Post-pandemic cities: Will changes wrought by coronavirus outbreak on urban structures be the 'new normal'?
How might cities change as we deal with the COVID-19 pandemic and start heading towards a new life on the other side of the lockdown? Read Leewardists' latest comic, on Firstpost.
Countries all over the world have been locked down for months amidst the ongoing coronavirus outbreak. While some are still witnessing empty streets, some are preparing for the next phase. We also have been able to witness people learning from the virus and inventing products and systems that will help us beat the virus once we venture into this 'new normal'.
But is this "new normal" comfortable?
Will we be able to use our public transport systems without having to worry how far the person seated next to you is, or worse, if someone is carrying the virus?
Will we be able to indulge in social activities like in the past?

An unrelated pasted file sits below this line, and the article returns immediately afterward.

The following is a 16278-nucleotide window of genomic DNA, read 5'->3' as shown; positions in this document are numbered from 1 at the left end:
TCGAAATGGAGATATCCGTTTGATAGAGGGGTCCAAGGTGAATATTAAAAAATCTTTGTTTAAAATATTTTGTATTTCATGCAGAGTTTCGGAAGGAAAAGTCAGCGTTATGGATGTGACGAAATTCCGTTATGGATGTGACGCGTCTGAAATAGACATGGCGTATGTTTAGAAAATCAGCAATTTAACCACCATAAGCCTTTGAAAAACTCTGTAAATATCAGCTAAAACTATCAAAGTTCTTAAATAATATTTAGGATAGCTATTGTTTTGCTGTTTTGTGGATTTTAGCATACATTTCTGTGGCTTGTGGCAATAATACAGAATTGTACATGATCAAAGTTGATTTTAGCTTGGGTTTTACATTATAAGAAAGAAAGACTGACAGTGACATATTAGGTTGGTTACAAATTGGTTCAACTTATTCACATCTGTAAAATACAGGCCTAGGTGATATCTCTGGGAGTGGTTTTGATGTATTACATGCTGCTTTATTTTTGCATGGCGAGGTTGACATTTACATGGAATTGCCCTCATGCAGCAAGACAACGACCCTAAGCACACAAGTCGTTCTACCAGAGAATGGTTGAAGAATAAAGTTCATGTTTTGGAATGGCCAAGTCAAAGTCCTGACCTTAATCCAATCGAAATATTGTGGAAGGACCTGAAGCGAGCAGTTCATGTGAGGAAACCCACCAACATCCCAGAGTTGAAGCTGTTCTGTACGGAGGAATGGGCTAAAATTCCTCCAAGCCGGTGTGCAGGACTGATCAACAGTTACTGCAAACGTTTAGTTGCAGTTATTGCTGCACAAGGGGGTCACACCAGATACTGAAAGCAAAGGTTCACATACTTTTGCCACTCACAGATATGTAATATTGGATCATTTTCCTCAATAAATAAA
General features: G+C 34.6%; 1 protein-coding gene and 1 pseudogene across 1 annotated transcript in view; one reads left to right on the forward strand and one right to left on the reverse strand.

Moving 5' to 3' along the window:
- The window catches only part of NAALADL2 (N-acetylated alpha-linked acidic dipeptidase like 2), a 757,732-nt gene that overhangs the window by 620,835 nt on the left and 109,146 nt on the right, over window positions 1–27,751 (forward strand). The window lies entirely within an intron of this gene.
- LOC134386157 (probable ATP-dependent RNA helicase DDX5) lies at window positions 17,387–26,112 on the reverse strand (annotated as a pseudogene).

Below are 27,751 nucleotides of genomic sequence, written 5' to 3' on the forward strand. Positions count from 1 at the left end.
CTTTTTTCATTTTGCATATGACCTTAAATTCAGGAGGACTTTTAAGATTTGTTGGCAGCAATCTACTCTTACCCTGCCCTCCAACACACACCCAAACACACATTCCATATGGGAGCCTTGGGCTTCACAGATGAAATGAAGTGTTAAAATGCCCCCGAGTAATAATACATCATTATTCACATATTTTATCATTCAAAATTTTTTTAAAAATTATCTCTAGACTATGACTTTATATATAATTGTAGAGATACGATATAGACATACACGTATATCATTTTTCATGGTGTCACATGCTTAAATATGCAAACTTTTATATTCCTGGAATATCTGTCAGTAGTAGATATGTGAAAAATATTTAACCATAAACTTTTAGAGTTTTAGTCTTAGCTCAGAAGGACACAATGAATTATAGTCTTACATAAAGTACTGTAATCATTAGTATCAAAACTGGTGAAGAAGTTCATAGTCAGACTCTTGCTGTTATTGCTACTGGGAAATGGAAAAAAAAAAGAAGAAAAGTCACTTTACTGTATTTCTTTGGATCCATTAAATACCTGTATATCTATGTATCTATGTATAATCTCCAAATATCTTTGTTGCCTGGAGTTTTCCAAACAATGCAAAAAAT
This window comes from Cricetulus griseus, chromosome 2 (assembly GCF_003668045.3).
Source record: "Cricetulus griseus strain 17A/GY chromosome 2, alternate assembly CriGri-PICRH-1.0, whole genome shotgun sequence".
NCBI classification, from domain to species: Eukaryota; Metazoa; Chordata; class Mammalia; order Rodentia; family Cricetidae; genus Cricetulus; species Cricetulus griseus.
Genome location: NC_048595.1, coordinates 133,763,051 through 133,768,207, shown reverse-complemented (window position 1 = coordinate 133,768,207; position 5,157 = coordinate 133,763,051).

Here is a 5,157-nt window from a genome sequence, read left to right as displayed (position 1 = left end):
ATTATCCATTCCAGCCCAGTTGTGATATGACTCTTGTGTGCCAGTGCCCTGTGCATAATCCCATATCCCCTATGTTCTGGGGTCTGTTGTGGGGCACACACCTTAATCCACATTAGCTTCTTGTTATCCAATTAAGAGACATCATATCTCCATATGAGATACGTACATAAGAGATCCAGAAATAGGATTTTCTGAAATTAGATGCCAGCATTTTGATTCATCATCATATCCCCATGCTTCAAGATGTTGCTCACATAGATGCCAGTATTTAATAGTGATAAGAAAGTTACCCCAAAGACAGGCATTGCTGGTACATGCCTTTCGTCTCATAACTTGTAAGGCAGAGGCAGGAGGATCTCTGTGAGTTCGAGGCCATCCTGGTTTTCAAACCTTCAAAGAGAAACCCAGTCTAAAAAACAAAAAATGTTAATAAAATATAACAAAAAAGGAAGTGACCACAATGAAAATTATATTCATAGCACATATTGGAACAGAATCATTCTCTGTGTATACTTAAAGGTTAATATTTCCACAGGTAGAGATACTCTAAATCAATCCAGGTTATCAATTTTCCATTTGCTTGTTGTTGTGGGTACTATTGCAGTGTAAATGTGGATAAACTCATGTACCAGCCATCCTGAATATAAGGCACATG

Will dense urban centres see people moving out and opting for work from home?
There are a lot of questions, but not many answers. This comic is a take on how cities might change as we cope with the COVID-19 pandemic and start heading towards the new life that is waiting for us.
Anuj Kale is an architect and an urban designer and founder of Leewardists (a group of storytellers mainly from the field of architecture and urban designing who have set out to bring some change in the design fraternity through stories, comics with a pinch of dry humour). He loves to make comics and narrate stories. Shreya Khandekar is an architect and a writer who has been a part of Leewardists and writes for issues about architectural education and practices.
For more illustrations from team Leewardists, check their Instagram page.
Secretary for Health Lo Chung-mau says curbs easing to go ahead despite expected surge in cases after holiday, arguing city has strong immunity levels to combat virus
It is expected that the Lunar New Year holiday travel rush – known as Chunyun – can drive a new wave of infections in China, especially in its vulnerable countryside. Last week, Xi Jinping also acknowledged concerns about a COVID-19 spike in rural China
The planned change would mark a major turning point in Japan’s COVID-19 policy toward normalizing social and economic activities